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Collaborative duo create work that explores complex geometrics... but mostly just looks really cool

Hey there, time traveller!
This article was published 10/7/2013 (1497 days ago), so information in it may no longer be current.

Raw: Gallery often plays host to artists concerned with "architecture" in the broadest sense, as an umbrella term for all the ways we occupy, manipulate, understand and organize the space around us. Their work can be deceptively simple and sometimes tricky to talk about because of that. Exhibitions last year saw Crys Cole scraping contact microphones across the walls, transforming invisible variations in surface texture into audible sound, while Patrick Harrop created the illusion of weirdly undulating, luminous columns using only lights and twirling lengths of fishing line.

Like those earlier projects, Caustic, up for just a week and closing July 12, functions as a subtle, surprising demonstration of spatial phenomena. The installation by Kyle Janzen and Chris Burke, who work together as Jnznbrk, is also essentially a room-sized, walk-in lava lamp functioning as a wholly engaging, purely sensory experience that neither relies on nor demands critical analysis. It's "trippy." Even "bitchin'."

Caustic is hypnotic and disorienting, in a pleasant way.


Caustic is hypnotic and disorienting, in a pleasant way.

On first approach, Raw's basement space is almost completely dark except for the light emanating from the work itself, an uncanny, three-dimensional projection that seems to hang in empty air like a hologram or drifting curls of smoke. There's no imagery to contend with, no colour even, and the soundtrack consists of little more than the occasional muffled thump and some throbbing, fuzzy speaker tone.

In some ways, the piece is best in the first few moments you spend with it, before your eyes adjust to the dim lighting and you start to piece together what it is you're looking at. Fumbling around in the dark, depth and scale are hard to gauge, and the patterns of greyish light are constantly in flux, appearing first as a patch of mist, then like rippling, semi-solid membranes, then overlapping clusters of concentric rings. It's hypnotic and pleasantly disorienting in equal measure.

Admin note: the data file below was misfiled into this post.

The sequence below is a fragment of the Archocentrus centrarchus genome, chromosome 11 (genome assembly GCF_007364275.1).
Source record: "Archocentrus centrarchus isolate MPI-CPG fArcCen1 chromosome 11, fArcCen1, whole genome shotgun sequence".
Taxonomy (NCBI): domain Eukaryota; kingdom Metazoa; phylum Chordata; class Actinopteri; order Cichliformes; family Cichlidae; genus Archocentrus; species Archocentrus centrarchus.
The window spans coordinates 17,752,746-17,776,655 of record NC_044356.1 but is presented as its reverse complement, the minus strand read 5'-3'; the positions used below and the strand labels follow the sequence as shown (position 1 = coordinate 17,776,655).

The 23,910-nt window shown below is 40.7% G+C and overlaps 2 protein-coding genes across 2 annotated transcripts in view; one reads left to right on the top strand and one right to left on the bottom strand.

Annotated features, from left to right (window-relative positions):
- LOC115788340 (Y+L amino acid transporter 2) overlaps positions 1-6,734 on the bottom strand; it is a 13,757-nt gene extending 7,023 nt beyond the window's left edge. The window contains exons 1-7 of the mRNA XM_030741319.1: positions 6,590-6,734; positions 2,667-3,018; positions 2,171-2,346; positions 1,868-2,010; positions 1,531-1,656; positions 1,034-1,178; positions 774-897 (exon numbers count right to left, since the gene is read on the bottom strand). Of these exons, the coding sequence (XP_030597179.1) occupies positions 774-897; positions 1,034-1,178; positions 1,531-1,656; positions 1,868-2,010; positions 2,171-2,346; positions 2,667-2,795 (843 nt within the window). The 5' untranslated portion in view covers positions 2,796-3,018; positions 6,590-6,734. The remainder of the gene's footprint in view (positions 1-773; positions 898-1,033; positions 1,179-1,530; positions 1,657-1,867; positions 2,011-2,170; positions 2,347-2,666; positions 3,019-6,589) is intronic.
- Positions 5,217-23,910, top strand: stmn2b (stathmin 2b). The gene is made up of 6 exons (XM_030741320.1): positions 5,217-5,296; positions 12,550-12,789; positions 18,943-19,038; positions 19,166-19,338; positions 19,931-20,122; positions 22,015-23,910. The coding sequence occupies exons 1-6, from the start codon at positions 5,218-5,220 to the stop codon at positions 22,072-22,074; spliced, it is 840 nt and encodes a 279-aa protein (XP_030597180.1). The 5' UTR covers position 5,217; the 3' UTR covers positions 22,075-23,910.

In fact, the piece consists of four sheer, free-hanging screens, each held taut with cables attached to the floor and ceiling, that fan out toward a ceiling-mounted projector. Additional cables pinch and pull at the fabric, creating a symmetrical pattern of curvilinear, spiked protuberances resembling the skin of a horned melon or some kind of venomous caterpillar.

Jnznbrk uses "Caustic" in the optical/mathematical sense (I had to look it up), referring to these types of curved surfaces and the particular ways they reflect and refract light. Visible most clearly where it spills out onto the floor and rear wall, the projection itself consists entirely of straight lines, black-and-white stripe and grid motifs that only form the meandering whorls and bulls-eyes we see when they slice through the screens' warped, translucent surfaces. The installation has the effect of bringing to life those mind-bending diagrams you may have seen that show how massive objects like stars and black holes are thought to literally warp and pucker the fabric of space -- or, alternately, the "Mystify Your Mind" screen saver that came standard on Windows PCs in the early '90s.

Whether or not you know anything about optics, astrophysics, or whatever (I clearly don't if I'm comparing things to melons and screen savers), Jnznbrk lead their audience through a scenario that, while "mystifying" at first, gradually deepens our understanding and experience of the "empty" space around us.



Steven Leyden Cochrane is a Winnipeg-based artist, writer, and educator who stopped taking math and science in Grade 10.


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